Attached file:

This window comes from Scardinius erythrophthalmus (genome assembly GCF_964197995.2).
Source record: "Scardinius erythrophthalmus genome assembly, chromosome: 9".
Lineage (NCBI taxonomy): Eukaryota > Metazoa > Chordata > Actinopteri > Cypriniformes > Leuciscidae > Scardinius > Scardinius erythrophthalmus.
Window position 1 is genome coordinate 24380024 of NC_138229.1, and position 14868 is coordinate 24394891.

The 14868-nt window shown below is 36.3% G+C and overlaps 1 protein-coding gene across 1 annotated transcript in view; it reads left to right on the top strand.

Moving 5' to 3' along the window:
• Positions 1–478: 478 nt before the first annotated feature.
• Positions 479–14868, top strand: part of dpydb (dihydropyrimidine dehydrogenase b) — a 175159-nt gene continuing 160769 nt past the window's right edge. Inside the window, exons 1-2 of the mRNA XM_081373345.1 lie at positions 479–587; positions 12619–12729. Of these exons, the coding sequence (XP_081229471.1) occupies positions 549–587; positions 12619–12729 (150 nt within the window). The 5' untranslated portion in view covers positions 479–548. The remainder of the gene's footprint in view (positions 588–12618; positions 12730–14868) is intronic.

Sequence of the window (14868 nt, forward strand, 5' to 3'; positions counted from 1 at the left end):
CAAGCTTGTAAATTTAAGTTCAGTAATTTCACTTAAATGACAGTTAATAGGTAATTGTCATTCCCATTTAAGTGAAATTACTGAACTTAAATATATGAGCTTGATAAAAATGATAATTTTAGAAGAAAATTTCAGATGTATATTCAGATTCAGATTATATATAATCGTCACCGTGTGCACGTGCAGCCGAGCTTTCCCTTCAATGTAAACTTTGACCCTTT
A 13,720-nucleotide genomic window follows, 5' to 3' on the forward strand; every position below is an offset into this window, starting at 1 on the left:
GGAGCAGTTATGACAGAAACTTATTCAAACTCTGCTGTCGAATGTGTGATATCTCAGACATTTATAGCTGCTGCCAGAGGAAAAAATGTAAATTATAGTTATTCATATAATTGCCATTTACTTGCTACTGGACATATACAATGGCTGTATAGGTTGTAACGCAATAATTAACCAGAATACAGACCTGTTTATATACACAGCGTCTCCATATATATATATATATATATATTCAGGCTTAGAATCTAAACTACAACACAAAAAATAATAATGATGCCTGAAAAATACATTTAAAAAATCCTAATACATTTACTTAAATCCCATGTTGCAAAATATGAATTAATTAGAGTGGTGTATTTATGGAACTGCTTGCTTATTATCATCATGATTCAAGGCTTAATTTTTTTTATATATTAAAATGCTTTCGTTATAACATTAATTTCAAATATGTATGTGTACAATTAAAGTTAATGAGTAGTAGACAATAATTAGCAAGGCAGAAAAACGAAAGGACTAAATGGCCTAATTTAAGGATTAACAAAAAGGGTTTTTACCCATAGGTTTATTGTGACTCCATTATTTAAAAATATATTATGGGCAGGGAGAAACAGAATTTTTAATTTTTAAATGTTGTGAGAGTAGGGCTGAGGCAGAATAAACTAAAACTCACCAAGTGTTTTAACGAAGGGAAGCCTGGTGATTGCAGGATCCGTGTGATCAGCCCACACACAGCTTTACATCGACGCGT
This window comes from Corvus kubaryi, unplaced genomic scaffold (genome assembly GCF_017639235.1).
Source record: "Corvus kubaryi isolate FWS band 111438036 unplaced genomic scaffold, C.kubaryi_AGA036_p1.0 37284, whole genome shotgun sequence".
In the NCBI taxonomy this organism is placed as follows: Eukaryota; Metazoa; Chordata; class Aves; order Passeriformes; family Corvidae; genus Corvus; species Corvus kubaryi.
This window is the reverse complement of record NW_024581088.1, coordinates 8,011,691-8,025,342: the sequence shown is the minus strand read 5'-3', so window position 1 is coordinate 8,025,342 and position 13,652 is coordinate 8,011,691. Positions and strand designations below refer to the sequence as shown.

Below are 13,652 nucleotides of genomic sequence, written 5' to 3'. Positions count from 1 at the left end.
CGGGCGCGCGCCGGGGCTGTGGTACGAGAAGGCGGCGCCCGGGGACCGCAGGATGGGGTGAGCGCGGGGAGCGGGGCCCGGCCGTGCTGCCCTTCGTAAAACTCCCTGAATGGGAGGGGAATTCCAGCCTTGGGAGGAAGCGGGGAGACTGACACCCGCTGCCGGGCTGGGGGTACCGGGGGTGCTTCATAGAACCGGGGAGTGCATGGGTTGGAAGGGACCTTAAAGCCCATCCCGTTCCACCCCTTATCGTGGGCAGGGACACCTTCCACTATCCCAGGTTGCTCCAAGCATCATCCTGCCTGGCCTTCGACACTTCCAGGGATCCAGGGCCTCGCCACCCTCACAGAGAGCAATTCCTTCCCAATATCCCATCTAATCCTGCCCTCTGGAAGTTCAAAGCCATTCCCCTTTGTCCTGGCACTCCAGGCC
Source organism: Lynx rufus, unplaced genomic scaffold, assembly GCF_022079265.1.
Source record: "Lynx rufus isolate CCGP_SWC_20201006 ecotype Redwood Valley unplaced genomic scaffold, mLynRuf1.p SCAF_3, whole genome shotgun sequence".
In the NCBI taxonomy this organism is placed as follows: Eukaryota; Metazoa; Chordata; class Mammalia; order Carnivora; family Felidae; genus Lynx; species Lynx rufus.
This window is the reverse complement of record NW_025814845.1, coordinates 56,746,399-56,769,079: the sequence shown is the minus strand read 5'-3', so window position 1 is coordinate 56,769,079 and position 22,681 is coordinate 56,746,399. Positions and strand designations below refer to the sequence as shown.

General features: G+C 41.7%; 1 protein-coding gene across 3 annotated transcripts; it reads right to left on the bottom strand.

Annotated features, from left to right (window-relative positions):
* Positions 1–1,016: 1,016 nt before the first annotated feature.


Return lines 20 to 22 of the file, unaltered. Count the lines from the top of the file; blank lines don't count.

Source record: "Lynx rufus isolate CCGP_SWC_20201006 ecotype Redwood Valley unplaced genomic scaffold, mLynRuf1.p SCAF_3, whole genome shotgun sequence".
In the NCBI taxonomy this organism is placed as follows: Eukaryota; Metazoa; Chordata; class Mammalia; order Carnivora; family Felidae; genus Lynx; species Lynx rufus.
This window is the reverse complement of record NW_025814845.1, coordinates 56,746,399-56,769,079: the sequence shown is the minus strand read 5'-3', so window position 1 is coordinate 56,769,079 and position 22,681 is coordinate 56,746,399. Positions and strand designations below refer to the sequence as shown.